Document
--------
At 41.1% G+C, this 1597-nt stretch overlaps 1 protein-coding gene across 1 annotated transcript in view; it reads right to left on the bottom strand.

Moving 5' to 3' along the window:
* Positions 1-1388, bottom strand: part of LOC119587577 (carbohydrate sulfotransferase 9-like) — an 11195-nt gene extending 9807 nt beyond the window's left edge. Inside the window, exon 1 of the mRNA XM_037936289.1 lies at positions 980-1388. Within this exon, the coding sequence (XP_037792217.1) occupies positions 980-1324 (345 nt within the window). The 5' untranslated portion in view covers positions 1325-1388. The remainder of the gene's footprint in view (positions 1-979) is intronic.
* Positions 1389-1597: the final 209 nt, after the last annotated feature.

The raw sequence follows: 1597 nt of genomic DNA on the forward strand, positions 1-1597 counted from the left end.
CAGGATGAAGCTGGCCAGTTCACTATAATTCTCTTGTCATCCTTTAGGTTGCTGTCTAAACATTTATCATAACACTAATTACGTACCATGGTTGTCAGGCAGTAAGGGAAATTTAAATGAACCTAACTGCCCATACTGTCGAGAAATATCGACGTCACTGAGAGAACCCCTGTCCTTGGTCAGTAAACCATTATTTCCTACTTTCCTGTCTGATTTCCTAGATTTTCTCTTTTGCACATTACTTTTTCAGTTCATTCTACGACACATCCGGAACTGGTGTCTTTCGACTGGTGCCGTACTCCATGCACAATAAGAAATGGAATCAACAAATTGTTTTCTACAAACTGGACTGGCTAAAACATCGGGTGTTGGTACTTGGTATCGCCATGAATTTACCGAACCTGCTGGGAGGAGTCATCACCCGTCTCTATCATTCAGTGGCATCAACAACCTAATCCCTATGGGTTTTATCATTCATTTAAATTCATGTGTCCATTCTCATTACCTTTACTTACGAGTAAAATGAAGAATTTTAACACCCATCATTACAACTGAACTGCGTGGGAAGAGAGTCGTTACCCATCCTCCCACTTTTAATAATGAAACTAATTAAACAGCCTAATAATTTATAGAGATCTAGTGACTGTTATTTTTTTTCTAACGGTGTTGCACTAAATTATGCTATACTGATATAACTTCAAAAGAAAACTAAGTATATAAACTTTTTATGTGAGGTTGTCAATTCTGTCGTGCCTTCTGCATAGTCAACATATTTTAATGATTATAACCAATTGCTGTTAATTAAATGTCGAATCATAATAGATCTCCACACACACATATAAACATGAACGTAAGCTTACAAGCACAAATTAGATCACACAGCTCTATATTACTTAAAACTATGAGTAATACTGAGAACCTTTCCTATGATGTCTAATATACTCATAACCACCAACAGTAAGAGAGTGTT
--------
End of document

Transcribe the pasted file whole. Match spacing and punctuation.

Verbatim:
At 41.1% G+C, this 1597-nt stretch overlaps 1 protein-coding gene across 1 annotated transcript in view; it reads right to left on the bottom strand.

Moving 5' to 3' along the window:
* Positions 1-1388, bottom strand: part of LOC119587577 (carbohydrate sulfotransferase 9-like) — an 11195-nt gene extending 9807 nt beyond the window's left edge. Inside the window, exon 1 of the mRNA XM_037936289.1 lies at positions 980-1388. Within this exon, the coding sequence (XP_037792217.1) occupies positions 980-1324 (345 nt within the window). The 5' untranslated portion in view covers positions 1325-1388. The remainder of the gene's footprint in view (positions 1-979) is intronic.
* Positions 1389-1597: the final 209 nt, after the last annotated feature.

The raw sequence follows: 1597 nt of genomic DNA on the forward strand, positions 1-1597 counted from the left end.
CAGGATGAAGCTGGCCAGTTCACTATAATTCTCTTGTCATCCTTTAGGTTGCTGTCTAAACATTTATCATAACACTAATTACGTACCATGGTTGTCAGGCAGTAAGGGAAATTTAAATGAACCTAACTGCCCATACTGTCGAGAAATATCGACGTCACTGAGAGAACCCCTGTCCTTGGTCAGTAAACCATTATTTCCTACTTTCCTGTCTGATTTCCTAGATTTTCTCTTTTGCACATTACTTTTTCAGTTCATTCTACGACACATCCGGAACTGGTGTCTTTCGACTGGTGCCGTACTCCATGCACAATAAGAAATGGAATCAACAAATTGTTTTCTACAAACTGGACTGGCTAAAACATCGGGTGTTGGTACTTGGTATCGCCATGAATTTACCGAACCTGCTGGGAGGAGTCATCACCCGTCTCTATCATTCAGTGGCATCAACAACCTAATCCCTATGGGTTTTATCATTCATTTAAATTCATGTGTCCATTCTCATTACCTTTACTTACGAGTAAAATGAAGAATTTTAACACCCATCATTACAACTGAACTGCGTGGGAAGAGAGTCGTTACCCATCCTCCCACTTTTAATAATGAAACTAATTAAACAGCCTAATAATTTATAGAGATCTAGTGACTGTTATTTTTTTTCTAACGGTGTTGCACTAAATTATGCTATACTGATATAACTTCAAAAGAAAACTAAGTATATAAACTTTTTATGTGAGGTTGTCAATTCTGTCGTGCCTTCTGCATAGTCAACATATTTTAATGATTATAACCAATTGCTGTTAATTAAATGTCGAATCATAATAGATCTCCACACACACATATAAACATGAACGTAAGCTTACAAGCACAAATTAGATCACACAGCTCTATATTACTTAAAACTATGAGTAATACTGAGAACCTTTCCTATGATGTCTAATATACTCATAACCACCAACAGTAAGAGAGTGTT